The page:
Now, here is something strange.
When people need to find work, which a whole lot of people need to find right now, they need to absolutely become world-class net-workers. They need to be the networking energizer bunny. They need to “Never Eat Alone” (Keith Ferrazzi’s book), they need to meet new people every week, and go to as many events as possible.
And they do – for a while. But there comes this moment, this horrible moment, when they simply can no longer face having to utter the words: “no progress yet.”
Thus, they withdraw – just when they need to keep engaging.
I’ve seen this. I think of someone who is so very gifted, talented, skilled. Well educated, with so much to offer. His department was shut down. His company cut workers, including him. And after a long while, he said (I’m paraphrasing): “I just don’t want to be around those people who are successful, having to admit, or really even to face the fact, that I have not gotten back to the top.”
This story (and I suspect many of us know others with similar stories) is now being written about. Here are paragraphs from a recent column by Doyle McManus, Great Recession’s Psychological Fallout — From lower birthrates to decreased civic participation and volunteerism, economic downturns have many non-economic effects:
But here’s something more surprising: As the recession deepens, participation in civic activities — community organizations, volunteer groups, even church attendance and social clubs — is likely to drop. Sociologists once assumed that during hard times people would naturally band together, if only to protest their plight or to give each other solace. It turns out that the opposite is true: Economic distress causes people to withdraw.
“Rather than get together and hold community meetings or march in protest, the effect of unemployment in the Great Depression was to cause people to hunker down,” said Robert D. Putnam, the Harvard sociologist whose book, “Bowling Alone,” examines Americans’ civic engagement in the 20th century. “We found exactly the same thing in the recessions of the 1970s and 1980s … and I’m pretty confident we’ll see the same pattern in this recession too.”
And according to the experts cited in this column, the really disturbing part of this may be that many of the people who withdraw never fully re-engage. The disengagement may be permanent – it may last a lifetime. Maybe they have “learned,” or simply think that, “what’s the use, it’s going to collapse again soon anyway.”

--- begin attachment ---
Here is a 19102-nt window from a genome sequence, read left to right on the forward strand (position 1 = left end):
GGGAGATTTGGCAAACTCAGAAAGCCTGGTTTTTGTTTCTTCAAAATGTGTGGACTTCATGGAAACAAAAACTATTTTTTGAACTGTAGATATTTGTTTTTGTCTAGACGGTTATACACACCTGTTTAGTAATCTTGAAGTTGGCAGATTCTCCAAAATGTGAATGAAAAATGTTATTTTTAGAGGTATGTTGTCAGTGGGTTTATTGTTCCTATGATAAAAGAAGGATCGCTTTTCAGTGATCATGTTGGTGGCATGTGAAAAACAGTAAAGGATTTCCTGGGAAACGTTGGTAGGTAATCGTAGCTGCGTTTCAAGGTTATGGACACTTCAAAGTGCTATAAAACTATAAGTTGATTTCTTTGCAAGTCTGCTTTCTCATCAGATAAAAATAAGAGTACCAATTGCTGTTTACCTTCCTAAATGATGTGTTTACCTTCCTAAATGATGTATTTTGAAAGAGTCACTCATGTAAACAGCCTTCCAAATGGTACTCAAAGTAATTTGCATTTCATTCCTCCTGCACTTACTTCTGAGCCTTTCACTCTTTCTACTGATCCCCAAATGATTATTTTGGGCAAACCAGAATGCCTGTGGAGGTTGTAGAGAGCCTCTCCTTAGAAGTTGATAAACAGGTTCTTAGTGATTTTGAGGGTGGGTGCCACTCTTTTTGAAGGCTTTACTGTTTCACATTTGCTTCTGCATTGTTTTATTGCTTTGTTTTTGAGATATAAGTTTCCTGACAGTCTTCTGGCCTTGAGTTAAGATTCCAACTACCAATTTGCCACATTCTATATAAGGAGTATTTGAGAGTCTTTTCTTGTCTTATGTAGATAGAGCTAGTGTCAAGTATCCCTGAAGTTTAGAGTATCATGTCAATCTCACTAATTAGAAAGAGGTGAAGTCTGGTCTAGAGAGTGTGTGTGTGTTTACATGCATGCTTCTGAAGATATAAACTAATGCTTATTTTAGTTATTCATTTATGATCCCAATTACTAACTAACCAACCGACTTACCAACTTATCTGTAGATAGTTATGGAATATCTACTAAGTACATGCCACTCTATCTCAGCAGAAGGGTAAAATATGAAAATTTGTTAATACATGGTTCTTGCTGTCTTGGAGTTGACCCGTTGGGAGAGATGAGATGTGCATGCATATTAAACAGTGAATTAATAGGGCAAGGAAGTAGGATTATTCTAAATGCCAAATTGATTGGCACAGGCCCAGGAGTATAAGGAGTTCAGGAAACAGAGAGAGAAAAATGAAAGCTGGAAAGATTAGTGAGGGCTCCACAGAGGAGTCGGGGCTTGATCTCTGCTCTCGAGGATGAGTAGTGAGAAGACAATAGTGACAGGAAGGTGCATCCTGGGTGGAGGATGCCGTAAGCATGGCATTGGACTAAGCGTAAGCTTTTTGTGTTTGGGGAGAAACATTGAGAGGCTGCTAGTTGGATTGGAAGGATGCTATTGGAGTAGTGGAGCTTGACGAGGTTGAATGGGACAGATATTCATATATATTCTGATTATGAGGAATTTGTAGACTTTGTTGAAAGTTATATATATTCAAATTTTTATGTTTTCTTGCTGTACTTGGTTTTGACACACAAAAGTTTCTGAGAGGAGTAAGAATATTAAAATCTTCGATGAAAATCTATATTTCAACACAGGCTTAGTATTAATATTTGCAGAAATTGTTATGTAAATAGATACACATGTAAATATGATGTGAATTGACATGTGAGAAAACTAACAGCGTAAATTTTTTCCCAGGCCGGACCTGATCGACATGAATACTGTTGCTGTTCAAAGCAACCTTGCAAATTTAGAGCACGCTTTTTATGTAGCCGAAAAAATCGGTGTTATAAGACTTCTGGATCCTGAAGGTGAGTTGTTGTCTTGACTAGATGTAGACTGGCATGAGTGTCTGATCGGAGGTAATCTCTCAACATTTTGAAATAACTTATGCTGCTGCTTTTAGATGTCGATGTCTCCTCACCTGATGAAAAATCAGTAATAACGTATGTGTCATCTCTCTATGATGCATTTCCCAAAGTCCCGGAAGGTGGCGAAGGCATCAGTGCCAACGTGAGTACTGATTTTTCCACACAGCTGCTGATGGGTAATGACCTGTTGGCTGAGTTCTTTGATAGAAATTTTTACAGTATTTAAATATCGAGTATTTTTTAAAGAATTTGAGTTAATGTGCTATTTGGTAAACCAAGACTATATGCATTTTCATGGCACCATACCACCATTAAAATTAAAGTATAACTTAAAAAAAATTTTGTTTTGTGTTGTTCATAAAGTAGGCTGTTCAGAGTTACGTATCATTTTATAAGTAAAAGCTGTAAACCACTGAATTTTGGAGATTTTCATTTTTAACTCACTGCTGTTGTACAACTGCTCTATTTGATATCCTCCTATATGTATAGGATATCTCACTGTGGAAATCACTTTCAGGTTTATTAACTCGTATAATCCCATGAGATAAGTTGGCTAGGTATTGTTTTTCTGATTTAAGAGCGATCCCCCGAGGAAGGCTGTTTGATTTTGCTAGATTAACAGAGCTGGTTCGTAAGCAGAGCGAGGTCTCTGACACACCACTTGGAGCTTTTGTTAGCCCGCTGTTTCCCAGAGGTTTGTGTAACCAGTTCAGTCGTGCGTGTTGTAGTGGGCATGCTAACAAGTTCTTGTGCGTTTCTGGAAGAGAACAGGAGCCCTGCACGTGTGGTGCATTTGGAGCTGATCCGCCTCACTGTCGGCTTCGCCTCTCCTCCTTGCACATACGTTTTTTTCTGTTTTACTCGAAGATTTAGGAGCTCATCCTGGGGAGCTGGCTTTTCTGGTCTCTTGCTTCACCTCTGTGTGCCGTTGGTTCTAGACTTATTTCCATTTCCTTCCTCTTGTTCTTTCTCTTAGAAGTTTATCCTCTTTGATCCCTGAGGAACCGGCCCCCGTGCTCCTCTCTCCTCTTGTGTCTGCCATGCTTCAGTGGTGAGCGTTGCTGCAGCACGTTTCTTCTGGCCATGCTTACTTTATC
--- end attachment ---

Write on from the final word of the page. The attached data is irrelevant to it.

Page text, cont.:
By the way, this is a problem for middle-aged folks “in transition,” and for current graduates from top universities and graduate schools. For example, one nationally regarded Law School has implemented a new “long career launch” program, in which they provide recent graduates “salaries” (small salaries) to work in jobs for a few months. In other words, they have jobs, but the law school is providing the salaries through the company/agency that “hires” the law school graduates. This is a help to the graduates; this gives them something to do. But it also keeps the law school from dropping in the rankings (the rankings are based, partly, on percentage of graduates who do find work). And here is a note about the “mood:” on that campus, the most feared question is this: “Do you know what you will be doing?”
I have no simple solution to this problem. But if you are struggling during this downturn, and you find yourself disengaging, try your best to fight it. It really is ok to say, “nope, no progress yet. But I’ll keep trying.” Because, I assure you, you really are not alone. There are a whole lot of people in the same boat that you are in.
And we realize, ever more clearly, that a long bout of trying to get back on your feet can lead to real self-esteem issues. (Duh!). I have written about a related part of this struggle in my post A Jobless Recovery and a Slip Down Maslow’s Hierarchy.
I do not presume to give advice to anyone. But I have read and heard that one key is to be sure to “go to work everyday,” even if going to work is just sending our more resumes for the umpteenth time, and going to that next gathering for networking purposes.
When Paul Harvey went back to work after one of his bouts of serious illness, he remarked to his engineer in his studio, which was at his home, that things just did not feel right yet. His engineer said something like this: “Mr. Harvey, you’re not dressing for work. You’re recording your programs in your pajamas and robe. I think if you dressed for work, you’d feel better about things.” So he did – and he did.
Maybe working in your pajamas on a regular basis is not such a smart idea after all. Just a thought… And, if your need is to keep your name out there, and network like the energizer bunny, then you may have to dress and show up for work, even if you don’t want to. Remember the brilliant advice from Dr. J:
“Being a professional is doing the things you love to do on the days you don’t feel like doing them.” (Julius Erving).
Change it a little: “being a professional is doing the things you need to do on the days you don’t feel like doing them.”